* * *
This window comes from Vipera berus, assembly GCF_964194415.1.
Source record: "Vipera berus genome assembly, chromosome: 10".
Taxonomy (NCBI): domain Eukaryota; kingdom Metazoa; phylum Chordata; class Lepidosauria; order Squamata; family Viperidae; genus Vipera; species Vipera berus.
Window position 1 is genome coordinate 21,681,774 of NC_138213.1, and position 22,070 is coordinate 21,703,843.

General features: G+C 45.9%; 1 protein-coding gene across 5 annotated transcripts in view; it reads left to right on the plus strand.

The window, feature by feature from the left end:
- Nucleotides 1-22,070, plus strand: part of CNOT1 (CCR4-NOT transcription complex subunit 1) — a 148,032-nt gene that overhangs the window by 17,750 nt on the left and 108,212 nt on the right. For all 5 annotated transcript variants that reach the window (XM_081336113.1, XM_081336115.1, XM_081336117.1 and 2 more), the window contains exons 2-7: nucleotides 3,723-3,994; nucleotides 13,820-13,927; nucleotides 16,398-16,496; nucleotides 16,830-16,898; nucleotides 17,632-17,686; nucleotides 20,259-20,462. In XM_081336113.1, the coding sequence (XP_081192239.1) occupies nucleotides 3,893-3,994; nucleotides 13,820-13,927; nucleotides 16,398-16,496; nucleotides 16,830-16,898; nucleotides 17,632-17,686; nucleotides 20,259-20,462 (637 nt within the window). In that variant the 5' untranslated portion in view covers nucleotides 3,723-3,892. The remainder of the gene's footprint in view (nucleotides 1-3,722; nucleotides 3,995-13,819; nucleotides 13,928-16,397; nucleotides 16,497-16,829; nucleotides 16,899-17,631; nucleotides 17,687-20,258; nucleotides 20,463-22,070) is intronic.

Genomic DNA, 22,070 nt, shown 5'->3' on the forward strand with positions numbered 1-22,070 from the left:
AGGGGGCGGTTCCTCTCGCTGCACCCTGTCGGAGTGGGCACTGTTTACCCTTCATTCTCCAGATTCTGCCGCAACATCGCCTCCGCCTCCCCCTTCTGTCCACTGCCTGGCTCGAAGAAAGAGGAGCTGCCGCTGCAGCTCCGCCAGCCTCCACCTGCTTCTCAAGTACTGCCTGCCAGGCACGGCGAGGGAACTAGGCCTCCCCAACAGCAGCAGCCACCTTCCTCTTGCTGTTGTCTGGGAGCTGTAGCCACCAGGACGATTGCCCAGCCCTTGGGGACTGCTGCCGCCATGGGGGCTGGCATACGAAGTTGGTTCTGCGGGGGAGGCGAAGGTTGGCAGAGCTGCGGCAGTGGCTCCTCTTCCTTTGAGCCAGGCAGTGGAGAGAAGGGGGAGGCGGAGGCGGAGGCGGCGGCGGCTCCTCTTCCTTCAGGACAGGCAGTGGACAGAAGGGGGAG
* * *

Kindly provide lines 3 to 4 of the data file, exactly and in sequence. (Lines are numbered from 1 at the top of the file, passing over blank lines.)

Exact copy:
Taxonomy (NCBI): domain Eukaryota; kingdom Metazoa; phylum Chordata; class Lepidosauria; order Squamata; family Viperidae; genus Vipera; species Vipera berus.
Window position 1 is genome coordinate 21,681,774 of NC_138213.1, and position 22,070 is coordinate 21,703,843.